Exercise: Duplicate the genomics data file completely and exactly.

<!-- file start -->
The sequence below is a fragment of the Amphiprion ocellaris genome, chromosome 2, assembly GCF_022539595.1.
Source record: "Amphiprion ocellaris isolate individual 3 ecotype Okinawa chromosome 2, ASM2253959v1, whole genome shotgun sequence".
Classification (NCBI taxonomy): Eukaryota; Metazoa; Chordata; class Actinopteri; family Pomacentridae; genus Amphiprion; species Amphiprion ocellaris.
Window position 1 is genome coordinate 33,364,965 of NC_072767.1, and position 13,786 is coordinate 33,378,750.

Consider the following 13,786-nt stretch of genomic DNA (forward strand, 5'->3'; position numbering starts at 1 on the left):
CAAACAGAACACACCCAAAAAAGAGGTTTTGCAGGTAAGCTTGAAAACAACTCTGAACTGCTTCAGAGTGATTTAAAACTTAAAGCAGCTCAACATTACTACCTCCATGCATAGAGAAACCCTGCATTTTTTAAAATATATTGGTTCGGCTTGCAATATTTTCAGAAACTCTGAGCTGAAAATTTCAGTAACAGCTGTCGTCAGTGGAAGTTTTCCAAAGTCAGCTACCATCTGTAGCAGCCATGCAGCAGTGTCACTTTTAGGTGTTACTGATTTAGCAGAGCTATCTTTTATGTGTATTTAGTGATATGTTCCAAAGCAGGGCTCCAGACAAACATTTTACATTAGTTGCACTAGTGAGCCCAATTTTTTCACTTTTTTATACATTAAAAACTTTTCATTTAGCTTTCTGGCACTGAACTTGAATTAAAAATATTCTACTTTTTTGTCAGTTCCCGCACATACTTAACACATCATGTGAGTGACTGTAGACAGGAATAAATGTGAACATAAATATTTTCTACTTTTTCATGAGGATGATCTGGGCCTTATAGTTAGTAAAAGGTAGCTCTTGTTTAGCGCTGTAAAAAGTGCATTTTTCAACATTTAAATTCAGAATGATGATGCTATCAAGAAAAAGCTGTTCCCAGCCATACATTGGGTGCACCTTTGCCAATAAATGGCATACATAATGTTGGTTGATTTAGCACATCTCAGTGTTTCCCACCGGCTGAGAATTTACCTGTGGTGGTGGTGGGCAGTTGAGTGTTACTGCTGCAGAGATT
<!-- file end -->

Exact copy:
The sequence below is a fragment of the Amphiprion ocellaris genome, chromosome 2, assembly GCF_022539595.1.
Source record: "Amphiprion ocellaris isolate individual 3 ecotype Okinawa chromosome 2, ASM2253959v1, whole genome shotgun sequence".
Classification (NCBI taxonomy): Eukaryota; Metazoa; Chordata; class Actinopteri; family Pomacentridae; genus Amphiprion; species Amphiprion ocellaris.
Window position 1 is genome coordinate 33,364,965 of NC_072767.1, and position 13,786 is coordinate 33,378,750.

Consider the following 13,786-nt stretch of genomic DNA (forward strand, 5'->3'; position numbering starts at 1 on the left):
CAAACAGAACACACCCAAAAAAGAGGTTTTGCAGGTAAGCTTGAAAACAACTCTGAACTGCTTCAGAGTGATTTAAAACTTAAAGCAGCTCAACATTACTACCTCCATGCATAGAGAAACCCTGCATTTTTTAAAATATATTGGTTCGGCTTGCAATATTTTCAGAAACTCTGAGCTGAAAATTTCAGTAACAGCTGTCGTCAGTGGAAGTTTTCCAAAGTCAGCTACCATCTGTAGCAGCCATGCAGCAGTGTCACTTTTAGGTGTTACTGATTTAGCAGAGCTATCTTTTATGTGTATTTAGTGATATGTTCCAAAGCAGGGCTCCAGACAAACATTTTACATTAGTTGCACTAGTGAGCCCAATTTTTTCACTTTTTTATACATTAAAAACTTTTCATTTAGCTTTCTGGCACTGAACTTGAATTAAAAATATTCTACTTTTTTGTCAGTTCCCGCACATACTTAACACATCATGTGAGTGACTGTAGACAGGAATAAATGTGAACATAAATATTTTCTACTTTTTCATGAGGATGATCTGGGCCTTATAGTTAGTAAAAGGTAGCTCTTGTTTAGCGCTGTAAAAAGTGCATTTTTCAACATTTAAATTCAGAATGATGATGCTATCAAGAAAAAGCTGTTCCCAGCCATACATTGGGTGCACCTTTGCCAATAAATGGCATACATAATGTTGGTTGATTTAGCACATCTCAGTGTTTCCCACCGGCTGAGAATTTACCTGTGGTGGTGGTGGGCAGTTGAGTGTTACTGCTGCAGAGATT